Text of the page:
The solicitor general argued that the Supreme Court should grant certiorari, based on a circuit split between the decisions of the Ninth and Fourth Circuits and the Sixth Circuit. The solicitor general pointed to two recent Sixth Circuit cases, Kentucky Waterways Alliance v. Kentucky Utilities Co., 905 F.3d 925 (6th Cir. 2018), and Tennessee Clean Water Network v. Tennessee
Valley Authority, 905 F.3d 436 (6th Cir. 2018), which both held that releases of pollutants into groundwater did not violate the Clean Water Act even if they ultimately flowed into navigable waters. In Kentucky Waterways, the Sixth Circuit held that the operator of a coal-fired power plant had not violated the Clean Water Act by storing coal ash in ponds that may have flowed through groundwater into a nearby lake. The Sixth Circuit explicitly rejected the reasoning of the Ninth and Fourth Circuits, instead concluding that the Clean Water Act only applies where pollution is added directly to navigable waters “by virtue of a point-source conveyance” rather than through an intermediate step. The Sixth Circuit applied the same logic again in Tennessee Clean Water Network, finding that pollutants that flowed from a coal ash pond into groundwater and then into a river did not violate the Clean Water Act.
The solicitor general also rebutted various arguments raised in the respondents’ brief asserting that certiorari was not warranted. For example, the respondents had argued that review was unnecessary in part because a petition for rehearing was still pending in Tennessee Clean Water Network. The solicitor general countered that even if a petition for rehearing were granted in that case, a circuit split would still remain based on the Sixth Circuit’s earlier decision in Kentucky Waterways. The solicitor general also disagreed with the respondents’ argument that the split between the circuits was minimal because the coal ash ponds at issue in the Sixth Circuit cases “were not point sources to begin with.” The solicitor general argued that while the Sixth Circuit had indicated doubt about whether coal ash ponds were point sources in dicta, the holdings of those cases did not depend on that issue.
The solicitor general’s brief increases the likelihood that the Supreme Court will grant certiorari, particularly given that the Court asked for the solicitor general’s view on the issue. The solicitor general’s argument also lines up with arguments made in the briefs of several other amicus curiae, including a group of 18 states, a group of state and municipal water agencies, and a conservative public interest organization.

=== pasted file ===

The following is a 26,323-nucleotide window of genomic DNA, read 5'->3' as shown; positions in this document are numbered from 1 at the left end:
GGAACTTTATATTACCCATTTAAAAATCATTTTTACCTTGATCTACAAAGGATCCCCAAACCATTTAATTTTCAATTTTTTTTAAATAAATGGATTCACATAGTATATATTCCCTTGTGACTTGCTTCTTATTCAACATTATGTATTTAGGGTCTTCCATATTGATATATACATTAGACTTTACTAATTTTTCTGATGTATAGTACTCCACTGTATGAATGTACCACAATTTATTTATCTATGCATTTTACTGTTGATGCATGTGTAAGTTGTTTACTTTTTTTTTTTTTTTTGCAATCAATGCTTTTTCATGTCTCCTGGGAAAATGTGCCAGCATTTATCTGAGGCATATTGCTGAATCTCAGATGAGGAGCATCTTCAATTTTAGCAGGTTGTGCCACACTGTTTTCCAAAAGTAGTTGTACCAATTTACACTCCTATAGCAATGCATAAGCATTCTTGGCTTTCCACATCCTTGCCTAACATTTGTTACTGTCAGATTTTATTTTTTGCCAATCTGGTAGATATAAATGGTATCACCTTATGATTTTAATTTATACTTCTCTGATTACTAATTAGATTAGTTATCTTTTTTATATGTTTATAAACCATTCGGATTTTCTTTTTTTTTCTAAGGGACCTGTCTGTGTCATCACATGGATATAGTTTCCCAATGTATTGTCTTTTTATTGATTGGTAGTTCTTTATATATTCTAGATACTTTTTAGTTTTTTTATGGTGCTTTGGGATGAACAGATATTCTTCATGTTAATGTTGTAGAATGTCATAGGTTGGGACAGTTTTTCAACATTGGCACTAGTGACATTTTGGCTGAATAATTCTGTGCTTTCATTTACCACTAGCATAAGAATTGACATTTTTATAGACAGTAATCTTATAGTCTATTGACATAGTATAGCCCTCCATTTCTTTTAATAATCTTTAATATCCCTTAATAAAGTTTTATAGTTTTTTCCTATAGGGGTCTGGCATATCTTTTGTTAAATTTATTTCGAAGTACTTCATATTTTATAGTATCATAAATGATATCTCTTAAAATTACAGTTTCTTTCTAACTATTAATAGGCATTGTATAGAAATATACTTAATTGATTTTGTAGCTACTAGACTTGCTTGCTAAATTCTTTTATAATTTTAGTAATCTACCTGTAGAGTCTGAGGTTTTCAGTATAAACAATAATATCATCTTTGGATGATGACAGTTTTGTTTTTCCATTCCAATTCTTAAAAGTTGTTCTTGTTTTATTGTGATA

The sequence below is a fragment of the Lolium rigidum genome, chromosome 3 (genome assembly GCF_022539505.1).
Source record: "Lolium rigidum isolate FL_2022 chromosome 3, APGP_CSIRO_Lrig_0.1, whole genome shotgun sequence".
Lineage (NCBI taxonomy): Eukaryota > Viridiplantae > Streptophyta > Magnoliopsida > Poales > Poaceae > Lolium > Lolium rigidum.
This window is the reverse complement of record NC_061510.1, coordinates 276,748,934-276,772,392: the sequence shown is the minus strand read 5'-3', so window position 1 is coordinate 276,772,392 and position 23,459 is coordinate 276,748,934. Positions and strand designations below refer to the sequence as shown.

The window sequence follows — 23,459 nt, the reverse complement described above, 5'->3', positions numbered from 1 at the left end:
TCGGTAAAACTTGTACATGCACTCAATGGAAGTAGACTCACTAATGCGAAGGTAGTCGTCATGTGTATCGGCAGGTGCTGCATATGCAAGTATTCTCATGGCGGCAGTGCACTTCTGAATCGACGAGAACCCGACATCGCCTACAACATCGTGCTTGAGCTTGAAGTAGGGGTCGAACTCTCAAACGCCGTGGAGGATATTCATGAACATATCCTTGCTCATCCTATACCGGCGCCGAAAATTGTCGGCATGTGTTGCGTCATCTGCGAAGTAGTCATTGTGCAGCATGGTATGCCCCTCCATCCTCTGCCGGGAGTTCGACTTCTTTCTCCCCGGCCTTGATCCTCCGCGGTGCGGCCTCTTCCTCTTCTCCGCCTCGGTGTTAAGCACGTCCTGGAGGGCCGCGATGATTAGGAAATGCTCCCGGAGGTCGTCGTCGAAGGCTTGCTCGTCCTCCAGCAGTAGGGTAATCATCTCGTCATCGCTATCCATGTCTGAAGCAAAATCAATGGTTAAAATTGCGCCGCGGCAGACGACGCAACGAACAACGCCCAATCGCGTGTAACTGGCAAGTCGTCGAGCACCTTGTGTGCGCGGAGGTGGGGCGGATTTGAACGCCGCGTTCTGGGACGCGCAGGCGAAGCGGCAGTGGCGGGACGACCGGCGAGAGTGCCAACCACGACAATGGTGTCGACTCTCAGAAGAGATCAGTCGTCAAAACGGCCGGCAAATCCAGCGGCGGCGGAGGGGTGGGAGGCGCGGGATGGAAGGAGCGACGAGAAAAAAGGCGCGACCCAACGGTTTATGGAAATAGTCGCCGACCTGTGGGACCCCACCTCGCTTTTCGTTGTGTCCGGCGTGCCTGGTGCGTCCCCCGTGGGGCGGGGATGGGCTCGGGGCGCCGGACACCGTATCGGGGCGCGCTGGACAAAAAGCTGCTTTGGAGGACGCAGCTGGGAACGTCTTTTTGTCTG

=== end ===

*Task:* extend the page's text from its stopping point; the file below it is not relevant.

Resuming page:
If the Supreme Court grants certiorari, its decision could significantly contract or expand the scope of discharges subject to regulation under the Clean Water Act. If the Supreme Court upholds the Ninth Circuit’s decision, it could require businesses and facilities discharging to groundwater without permits to obtain Clean Water Act permits, and would create a risk of litigation for those that continue to discharge pollutants into groundwater without Clean Water Act permits. In contrast, if the Supreme Court agrees with the Sixth Circuit, discharges into groundwater could occur without risk of liability under the Clean Water Act.
Certiorari on this issue is sought while the Trump administration also seeks to narrow the scope of the Clean Water Act through regulation. As discussed in a previous LawFlash, a proposed joint rule by EPA and the Army Corps of Engineers would significantly contract the scope of waters defined as “waters of the United States” under the Clean Water Act. Thus, the proposed rule and a decision by the Court in County of Maui could together shrink significantly the activities that the Clean Water Act regulates.
A Supreme Court decision in this case could also serve as a bellwether for a potential future decision by the Court on “waters of the United States.” The composition of the Court has changed since it last wrestled with the reach of the Clean Water Act in Rapanos v. United States, 547 U.S. 715 (2006). Indeed, the authors of the plurality opinion in Rapanos (Justice Scalia) and the concurrence (Justice Kennedy) are both no longer on the Court. Proponents of a narrower application of the Clean Water Act, including the petitioners in County of Maui, likely suspect that a majority of the current Supreme Court may be receptive to their arguments.